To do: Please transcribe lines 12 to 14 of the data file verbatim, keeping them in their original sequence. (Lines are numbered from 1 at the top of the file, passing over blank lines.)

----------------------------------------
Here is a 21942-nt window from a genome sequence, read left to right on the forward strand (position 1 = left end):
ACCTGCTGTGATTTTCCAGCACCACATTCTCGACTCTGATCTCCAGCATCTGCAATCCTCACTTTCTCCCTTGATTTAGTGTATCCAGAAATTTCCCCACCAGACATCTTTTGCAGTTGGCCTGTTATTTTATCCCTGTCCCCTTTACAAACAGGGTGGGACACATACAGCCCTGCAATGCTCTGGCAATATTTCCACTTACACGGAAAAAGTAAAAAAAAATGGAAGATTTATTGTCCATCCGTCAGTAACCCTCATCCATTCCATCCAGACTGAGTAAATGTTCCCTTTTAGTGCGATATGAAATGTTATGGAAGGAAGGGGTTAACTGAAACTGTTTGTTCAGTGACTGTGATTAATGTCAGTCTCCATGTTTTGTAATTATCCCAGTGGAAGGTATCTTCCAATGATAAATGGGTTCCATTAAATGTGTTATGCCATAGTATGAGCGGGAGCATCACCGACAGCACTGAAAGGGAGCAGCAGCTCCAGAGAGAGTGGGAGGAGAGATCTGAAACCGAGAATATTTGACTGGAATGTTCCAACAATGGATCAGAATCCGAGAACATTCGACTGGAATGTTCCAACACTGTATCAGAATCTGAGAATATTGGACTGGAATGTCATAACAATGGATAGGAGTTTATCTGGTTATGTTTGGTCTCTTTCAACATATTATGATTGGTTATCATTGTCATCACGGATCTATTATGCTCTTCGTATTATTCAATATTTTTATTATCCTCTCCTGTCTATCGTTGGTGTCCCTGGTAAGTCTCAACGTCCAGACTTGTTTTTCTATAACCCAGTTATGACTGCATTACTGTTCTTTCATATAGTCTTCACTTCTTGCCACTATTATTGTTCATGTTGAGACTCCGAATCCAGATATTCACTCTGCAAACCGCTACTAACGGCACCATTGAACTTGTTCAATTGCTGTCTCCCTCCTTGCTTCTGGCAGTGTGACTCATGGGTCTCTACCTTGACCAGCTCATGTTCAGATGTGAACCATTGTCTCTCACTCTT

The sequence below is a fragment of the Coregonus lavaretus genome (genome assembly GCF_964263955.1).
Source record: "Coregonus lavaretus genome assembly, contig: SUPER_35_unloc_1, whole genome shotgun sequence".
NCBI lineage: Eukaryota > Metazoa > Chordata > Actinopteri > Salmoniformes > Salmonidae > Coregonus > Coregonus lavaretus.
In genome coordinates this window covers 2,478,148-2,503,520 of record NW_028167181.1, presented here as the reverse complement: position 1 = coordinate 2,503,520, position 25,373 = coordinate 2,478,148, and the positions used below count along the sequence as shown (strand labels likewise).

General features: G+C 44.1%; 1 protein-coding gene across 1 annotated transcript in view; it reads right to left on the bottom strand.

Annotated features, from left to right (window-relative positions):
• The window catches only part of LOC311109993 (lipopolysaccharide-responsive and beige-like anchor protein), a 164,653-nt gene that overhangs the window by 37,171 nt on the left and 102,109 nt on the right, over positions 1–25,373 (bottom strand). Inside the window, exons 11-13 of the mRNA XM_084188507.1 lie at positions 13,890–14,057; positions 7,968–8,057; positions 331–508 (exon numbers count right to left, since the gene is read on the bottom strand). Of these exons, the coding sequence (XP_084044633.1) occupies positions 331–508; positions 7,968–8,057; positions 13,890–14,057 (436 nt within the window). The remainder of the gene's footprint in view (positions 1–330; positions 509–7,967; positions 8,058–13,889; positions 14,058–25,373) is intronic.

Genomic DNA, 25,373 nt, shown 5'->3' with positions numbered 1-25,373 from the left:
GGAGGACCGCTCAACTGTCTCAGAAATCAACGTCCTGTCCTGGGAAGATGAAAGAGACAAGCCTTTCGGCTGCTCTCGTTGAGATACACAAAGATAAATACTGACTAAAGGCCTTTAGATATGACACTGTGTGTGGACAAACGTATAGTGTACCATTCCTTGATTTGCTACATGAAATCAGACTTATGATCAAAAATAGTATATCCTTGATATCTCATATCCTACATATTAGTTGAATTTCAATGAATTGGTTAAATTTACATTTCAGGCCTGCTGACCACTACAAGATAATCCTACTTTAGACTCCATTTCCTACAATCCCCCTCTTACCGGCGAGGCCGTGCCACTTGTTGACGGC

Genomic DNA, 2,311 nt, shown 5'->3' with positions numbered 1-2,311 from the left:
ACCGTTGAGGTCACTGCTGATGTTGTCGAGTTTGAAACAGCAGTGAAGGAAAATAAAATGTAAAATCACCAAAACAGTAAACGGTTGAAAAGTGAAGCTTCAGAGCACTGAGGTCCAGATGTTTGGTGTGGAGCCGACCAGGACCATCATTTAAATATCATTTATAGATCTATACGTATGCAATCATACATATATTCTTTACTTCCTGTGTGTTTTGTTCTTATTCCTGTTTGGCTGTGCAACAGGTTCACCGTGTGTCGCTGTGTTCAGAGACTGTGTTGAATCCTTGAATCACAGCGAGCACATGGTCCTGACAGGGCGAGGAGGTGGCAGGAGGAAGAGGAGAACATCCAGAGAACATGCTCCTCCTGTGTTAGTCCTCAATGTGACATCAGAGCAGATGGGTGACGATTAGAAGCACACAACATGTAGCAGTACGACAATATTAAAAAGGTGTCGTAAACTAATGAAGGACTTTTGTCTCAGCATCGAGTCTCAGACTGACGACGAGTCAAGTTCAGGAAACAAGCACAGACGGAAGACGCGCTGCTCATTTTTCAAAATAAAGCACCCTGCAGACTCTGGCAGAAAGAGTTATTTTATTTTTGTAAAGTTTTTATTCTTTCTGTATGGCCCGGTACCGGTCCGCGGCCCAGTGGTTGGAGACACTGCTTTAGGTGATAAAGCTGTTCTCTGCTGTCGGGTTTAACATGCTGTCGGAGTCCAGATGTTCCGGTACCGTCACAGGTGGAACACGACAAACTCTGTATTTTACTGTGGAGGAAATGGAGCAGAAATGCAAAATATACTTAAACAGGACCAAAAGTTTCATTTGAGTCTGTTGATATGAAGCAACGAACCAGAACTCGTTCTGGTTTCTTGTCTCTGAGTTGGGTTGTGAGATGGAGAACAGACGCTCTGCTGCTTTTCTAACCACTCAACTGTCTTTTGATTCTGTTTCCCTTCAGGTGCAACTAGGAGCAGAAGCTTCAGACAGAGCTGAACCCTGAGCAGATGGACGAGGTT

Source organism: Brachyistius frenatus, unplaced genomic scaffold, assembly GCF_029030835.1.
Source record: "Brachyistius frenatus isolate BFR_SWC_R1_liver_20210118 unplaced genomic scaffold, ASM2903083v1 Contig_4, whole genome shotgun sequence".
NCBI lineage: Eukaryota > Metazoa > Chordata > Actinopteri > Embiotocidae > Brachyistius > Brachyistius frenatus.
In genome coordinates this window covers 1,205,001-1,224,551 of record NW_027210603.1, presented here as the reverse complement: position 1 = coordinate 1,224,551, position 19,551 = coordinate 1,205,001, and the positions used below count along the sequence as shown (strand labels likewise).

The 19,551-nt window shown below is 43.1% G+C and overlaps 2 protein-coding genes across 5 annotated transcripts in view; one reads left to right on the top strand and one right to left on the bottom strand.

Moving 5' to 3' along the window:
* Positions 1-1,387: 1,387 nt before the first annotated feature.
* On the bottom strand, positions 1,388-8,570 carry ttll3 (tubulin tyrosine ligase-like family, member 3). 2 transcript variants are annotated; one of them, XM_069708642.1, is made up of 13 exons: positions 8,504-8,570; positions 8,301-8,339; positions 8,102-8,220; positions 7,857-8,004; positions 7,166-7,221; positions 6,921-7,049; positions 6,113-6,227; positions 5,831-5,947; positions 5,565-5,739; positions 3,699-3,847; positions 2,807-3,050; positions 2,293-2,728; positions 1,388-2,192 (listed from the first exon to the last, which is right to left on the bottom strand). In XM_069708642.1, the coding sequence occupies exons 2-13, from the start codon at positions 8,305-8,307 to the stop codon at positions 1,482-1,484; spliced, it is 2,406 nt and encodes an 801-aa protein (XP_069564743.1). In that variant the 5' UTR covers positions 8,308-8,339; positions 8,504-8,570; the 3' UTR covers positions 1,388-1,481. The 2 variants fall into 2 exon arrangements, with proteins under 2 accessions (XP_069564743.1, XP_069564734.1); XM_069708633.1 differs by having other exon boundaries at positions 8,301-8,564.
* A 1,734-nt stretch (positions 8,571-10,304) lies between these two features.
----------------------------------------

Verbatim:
Genomic DNA, 2,311 nt, shown 5'->3' with positions numbered 1-2,311 from the left:
ACCGTTGAGGTCACTGCTGATGTTGTCGAGTTTGAAACAGCAGTGAAGGAAAATAAAATGTAAAATCACCAAAACAGTAAACGGTTGAAAAGTGAAGCTTCAGAGCACTGAGGTCCAGATGTTTGGTGTGGAGCCGACCAGGACCATCATTTAAATATCATTTATAGATCTATACGTATGCAATCATACATATATTCTTTACTTCCTGTGTGTTTTGTTCTTATTCCTGTTTGGCTGTGCAACAGGTTCACCGTGTGTCGCTGTGTTCAGAGACTGTGTTGAATCCTTGAATCACAGCGAGCACATGGTCCTGACAGGGCGAGGAGGTGGCAGGAGGAAGAGGAGAACATCCAGAGAACATGCTCCTCCTGTGTTAGTCCTCAATGTGACATCAGAGCAGATGGGTGACGATTAGAAGCACACAACATGTAGCAGTACGACAATATTAAAAAGGTGTCGTAAACTAATGAAGGACTTTTGTCTCAGCATCGAGTCTCAGACTGACGACGAGTCAAGTTCAGGAAACAAGCACAGACGGAAGACGCGCTGCTCATTTTTCAAAATAAAGCACCCTGCAGACTCTGGCAGAAAGAGTTATTTTATTTTTGTAAAGTTTTTATTCTTTCTGTATGGCCCGGTACCGGTCCGCGGCCCAGTGGTTGGAGACACTGCTTTAGGTGATAAAGCTGTTCTCTGCTGTCGGGTTTAACATGCTGTCGGAGTCCAGATGTTCCGGTACCGTCACAGGTGGAACACGACAAACTCTGTATTTTACTGTGGAGGAAATGGAGCAGAAATGCAAAATATACTTAAACAGGACCAAAAGTTTCATTTGAGTCTGTTGATATGAAGCAACGAACCAGAACTCGTTCTGGTTTCTTGTCTCTGAGTTGGGTTGTGAGATGGAGAACAGACGCTCTGCTGCTTTTCTAACCACTCAACTGTCTTTTGATTCTGTTTCCCTTCAGGTGCAACTAGGAGCAGAAGCTTCAGACAGAGCTGAACCCTGAGCAGATGGACGAGGTT

Source organism: Brachyistius frenatus, unplaced genomic scaffold, assembly GCF_029030835.1.